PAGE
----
“They can’t have all gone at the same time I wailed (sorry about the pun). I pondered about what kind of games whale babies played on their holiday. Huge sandcastles built the size of Everest all washed away by the evening tide. I heard their complaints as daddy whale said, “That’s it kids, back to the depths of the ocean.”
And then I remembered Gerald had mentioned Nose Mangabe and the Aye Aye. The island had become a sanctuary for the nocturnal Lemurs.
I hired a boat and went across to the island. I refused the first boat offered because of the fact it had a bloody great hole in it the size of one of the baby whales at the festival I missed.
But then a local fisherman said he would take me over and help me set up camp. And so I found myself on camping out on a little secluded beach and searching for the Aye Aye in true Durellian style.
My excitement was barely containable when one night I caught my first glimpse of the Aye Aye, his red eyes glowing in the darkness like some evil spirit from an adult fairytale. Durrell had described this animal as Lewis Carroll’s Jabberwocky. Peering down from the tree it looked like some alien inspecting the human race and by the look on its face as it turned tail back up the branch it had decided that we were really rather inferior beings. And not worth a second glance.
My time in Madagascar had allowed me to see the smallest chameleon to the largest snakes. I saw the pigmy lemur to the most iconic of all the Aye Aye. Gerald was right the omelette really is stuffed with goodies.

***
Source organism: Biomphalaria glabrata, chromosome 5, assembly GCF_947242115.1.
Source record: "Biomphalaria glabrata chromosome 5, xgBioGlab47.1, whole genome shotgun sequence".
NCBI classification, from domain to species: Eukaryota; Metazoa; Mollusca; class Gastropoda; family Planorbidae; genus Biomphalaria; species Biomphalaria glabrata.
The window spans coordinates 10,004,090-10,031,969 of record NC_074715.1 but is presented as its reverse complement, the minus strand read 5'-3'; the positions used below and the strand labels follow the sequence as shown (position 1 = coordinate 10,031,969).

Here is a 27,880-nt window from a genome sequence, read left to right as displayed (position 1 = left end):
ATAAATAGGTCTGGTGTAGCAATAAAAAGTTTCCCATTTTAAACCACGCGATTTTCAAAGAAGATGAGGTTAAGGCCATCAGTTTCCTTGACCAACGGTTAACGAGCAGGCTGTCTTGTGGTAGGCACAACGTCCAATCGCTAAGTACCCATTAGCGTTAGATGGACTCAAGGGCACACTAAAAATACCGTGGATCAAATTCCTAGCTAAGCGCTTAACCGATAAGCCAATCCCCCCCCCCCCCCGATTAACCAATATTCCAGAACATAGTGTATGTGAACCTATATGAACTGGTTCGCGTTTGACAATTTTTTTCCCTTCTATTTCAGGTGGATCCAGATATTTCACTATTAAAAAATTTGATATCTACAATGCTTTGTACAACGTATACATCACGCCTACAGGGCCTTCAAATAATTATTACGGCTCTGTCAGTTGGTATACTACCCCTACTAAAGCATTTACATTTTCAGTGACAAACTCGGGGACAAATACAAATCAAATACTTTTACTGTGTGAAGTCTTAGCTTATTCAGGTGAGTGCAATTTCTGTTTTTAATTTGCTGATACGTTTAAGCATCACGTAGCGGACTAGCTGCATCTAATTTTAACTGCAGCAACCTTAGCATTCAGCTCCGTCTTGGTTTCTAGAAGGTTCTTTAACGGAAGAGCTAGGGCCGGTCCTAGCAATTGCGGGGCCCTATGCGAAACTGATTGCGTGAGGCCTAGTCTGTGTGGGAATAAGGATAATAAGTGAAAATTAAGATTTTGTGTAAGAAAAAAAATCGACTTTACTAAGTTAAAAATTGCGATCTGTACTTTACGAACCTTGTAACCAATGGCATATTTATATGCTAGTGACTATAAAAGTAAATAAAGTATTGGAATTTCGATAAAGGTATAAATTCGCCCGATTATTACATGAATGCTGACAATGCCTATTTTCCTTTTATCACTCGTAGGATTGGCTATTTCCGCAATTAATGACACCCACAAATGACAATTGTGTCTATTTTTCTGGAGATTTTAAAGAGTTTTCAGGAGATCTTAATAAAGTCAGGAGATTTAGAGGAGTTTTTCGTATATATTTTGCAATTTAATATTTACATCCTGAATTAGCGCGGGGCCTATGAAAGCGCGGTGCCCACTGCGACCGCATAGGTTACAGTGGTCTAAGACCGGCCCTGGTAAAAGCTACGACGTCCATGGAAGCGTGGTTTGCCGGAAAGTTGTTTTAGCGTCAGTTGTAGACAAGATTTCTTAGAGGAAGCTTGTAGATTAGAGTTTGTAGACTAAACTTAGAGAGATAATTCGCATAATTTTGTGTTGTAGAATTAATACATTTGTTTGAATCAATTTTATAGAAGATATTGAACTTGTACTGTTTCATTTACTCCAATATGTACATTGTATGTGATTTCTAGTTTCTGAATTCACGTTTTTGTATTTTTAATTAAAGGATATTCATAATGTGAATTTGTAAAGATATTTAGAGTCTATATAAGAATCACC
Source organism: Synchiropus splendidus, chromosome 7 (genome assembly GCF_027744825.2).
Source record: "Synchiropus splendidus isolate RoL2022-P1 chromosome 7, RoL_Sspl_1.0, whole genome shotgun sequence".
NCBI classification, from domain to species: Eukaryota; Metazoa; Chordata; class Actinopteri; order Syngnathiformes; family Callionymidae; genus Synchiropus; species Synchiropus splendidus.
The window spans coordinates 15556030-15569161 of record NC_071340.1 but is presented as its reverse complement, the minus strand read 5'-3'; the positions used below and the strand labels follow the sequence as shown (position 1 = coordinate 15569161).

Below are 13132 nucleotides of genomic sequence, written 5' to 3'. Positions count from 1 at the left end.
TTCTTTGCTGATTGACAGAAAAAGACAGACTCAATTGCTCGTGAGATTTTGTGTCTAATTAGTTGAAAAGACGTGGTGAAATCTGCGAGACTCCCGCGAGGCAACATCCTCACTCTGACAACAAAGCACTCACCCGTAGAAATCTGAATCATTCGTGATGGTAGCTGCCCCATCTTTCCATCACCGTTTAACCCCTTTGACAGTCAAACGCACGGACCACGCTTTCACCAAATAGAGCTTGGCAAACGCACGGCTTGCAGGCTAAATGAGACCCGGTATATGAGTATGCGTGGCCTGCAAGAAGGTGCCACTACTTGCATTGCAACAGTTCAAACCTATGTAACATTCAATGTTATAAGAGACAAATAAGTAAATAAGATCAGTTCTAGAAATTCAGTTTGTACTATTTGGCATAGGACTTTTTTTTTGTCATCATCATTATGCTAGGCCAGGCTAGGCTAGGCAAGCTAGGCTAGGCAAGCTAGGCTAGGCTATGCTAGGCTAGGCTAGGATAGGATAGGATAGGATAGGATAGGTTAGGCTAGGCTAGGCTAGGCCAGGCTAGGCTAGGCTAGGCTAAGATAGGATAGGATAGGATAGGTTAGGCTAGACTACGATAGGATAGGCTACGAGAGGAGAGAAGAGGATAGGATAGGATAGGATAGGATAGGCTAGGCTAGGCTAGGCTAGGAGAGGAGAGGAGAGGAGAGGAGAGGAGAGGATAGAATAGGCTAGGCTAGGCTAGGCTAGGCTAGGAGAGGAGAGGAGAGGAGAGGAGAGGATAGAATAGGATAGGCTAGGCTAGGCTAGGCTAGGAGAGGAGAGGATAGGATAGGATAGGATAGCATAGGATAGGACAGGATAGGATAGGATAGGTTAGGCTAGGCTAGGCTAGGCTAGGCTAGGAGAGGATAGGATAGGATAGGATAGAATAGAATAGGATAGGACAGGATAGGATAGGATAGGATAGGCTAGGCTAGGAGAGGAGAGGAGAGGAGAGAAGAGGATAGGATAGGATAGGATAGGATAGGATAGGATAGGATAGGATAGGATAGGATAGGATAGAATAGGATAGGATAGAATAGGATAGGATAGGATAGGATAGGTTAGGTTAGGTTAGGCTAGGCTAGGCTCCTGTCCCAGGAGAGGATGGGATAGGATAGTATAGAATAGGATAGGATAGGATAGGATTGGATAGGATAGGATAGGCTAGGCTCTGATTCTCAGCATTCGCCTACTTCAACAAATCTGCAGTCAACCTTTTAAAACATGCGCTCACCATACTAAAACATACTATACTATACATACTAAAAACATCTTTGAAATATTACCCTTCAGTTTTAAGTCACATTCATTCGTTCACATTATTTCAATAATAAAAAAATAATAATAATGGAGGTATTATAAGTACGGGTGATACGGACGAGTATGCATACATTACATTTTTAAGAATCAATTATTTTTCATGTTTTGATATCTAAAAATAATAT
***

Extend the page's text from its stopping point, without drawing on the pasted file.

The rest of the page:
I was lucky of that I knew. Lucky to have heard of Gerald and lucky to have followed in just a few of his large and numerous footprints.
My obsession with the Fosa followed me home to England, and eventually I found my self staring in at one of the animals in Sandwich, Kent. At a place called the Rare Species Conservation Centre. I finally got to see the almost mythological mongoose like cat of Madagascar. Fur the colour of baked treacle. This “femme fatale” seemed to be frowning, as if her natural order of things had been displaced somehow, which of course it had.
Her long tail was meant to let her swing with ease through the forest of an island in the Indian ocean, the garden of Eden, but now it swished through the safety of ,“The Garden of England”.
My journey had come full circle. But as Gerald would say, “Circles have no end”.
Want to read more about the Fosa ?Well read my – The Killing Machine of Madagascar Published in the short story anthology – See you are here. Published by Early Works Press available on Amazon.